Cement is the main ingredient of concrete, which is the most common building material in the world. Cement industry is one of the biggest CO2 emission producers mainly due to the huge production capacities and calcination process, which is important part of the cement production.
In cement plants, the flue gas generally includes carbon dioxide (CO2), nitrous oxides (NOx), sulfur dioxide (SO2), mercury and dust. SO2 emissions are mostly derived from the raw material, whereas the CO2 emissions are related to the used fuel and efficiency of the combustion process. Cement manufacturers need to monitor these emissions continuously according to local emission regulations.
What you need to know about mercury emissions monitoring
Gasmet Technologies has published a new White Paper on the monitoring of mercury emissions to air from industrial processes. This paper focuses on summarizing the changes in measurement requirements and emission limits for Large Combustion Plants (LCPs), produced by The Commission’s Joint Research Center, and adopted by European Commission. After reading this White Paper you will learn what LCP BREF means in practice and how to prepare, who it concerns, the new continuous measurement requirements, and the new emission limits.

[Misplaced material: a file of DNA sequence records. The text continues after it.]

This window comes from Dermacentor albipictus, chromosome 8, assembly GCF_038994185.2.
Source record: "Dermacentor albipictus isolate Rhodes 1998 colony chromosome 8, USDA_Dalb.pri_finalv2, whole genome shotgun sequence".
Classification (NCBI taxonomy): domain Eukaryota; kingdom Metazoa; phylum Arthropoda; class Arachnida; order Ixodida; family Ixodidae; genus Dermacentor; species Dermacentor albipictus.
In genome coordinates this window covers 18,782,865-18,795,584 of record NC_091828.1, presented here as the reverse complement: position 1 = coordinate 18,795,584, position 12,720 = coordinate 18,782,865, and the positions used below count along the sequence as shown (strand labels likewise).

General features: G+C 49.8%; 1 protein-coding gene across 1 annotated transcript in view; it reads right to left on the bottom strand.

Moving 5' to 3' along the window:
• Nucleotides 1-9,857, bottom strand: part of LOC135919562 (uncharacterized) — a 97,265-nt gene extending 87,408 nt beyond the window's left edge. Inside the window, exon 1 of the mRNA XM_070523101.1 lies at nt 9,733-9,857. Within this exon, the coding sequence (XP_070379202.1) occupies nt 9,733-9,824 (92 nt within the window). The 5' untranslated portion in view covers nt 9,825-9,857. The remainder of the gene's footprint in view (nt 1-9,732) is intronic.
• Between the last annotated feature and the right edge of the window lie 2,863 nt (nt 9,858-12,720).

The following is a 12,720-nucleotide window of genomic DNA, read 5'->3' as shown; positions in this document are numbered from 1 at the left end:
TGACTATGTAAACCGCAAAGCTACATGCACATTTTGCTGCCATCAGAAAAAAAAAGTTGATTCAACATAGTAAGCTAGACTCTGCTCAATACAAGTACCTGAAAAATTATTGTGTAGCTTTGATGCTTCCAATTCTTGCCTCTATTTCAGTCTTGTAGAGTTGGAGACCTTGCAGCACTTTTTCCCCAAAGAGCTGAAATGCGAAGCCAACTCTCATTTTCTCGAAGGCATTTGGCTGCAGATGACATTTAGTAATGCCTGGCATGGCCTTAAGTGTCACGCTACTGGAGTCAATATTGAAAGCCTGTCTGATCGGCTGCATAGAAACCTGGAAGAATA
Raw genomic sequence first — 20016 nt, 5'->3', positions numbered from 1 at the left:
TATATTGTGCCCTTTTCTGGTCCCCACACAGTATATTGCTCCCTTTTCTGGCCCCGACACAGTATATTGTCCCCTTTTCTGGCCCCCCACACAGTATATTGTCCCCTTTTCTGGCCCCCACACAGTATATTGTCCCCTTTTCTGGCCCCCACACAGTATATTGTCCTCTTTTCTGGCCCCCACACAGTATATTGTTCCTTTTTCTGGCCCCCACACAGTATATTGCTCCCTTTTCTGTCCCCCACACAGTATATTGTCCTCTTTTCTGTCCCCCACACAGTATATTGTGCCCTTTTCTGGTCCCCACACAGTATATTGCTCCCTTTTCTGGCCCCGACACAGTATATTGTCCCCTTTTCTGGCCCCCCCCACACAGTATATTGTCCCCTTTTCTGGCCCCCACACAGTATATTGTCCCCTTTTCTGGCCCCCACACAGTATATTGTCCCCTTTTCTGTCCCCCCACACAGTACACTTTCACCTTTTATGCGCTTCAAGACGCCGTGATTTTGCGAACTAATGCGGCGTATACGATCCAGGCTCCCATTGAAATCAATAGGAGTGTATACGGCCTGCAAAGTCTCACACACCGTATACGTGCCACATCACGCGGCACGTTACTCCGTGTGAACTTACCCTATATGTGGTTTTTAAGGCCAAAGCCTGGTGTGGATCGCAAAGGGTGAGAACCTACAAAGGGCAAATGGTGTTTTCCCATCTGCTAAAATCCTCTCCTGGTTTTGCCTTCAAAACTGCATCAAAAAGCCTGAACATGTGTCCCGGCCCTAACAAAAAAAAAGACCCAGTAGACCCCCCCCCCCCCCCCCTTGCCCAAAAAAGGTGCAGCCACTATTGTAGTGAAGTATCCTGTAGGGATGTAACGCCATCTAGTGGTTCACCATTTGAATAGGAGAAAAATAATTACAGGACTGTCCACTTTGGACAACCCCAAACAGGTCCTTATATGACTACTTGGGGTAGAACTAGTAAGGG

Case: Thetford Power Station
“Individual gas readings are displayed in almost real-time in the control room,” says Plant Manager Andrew Corbyn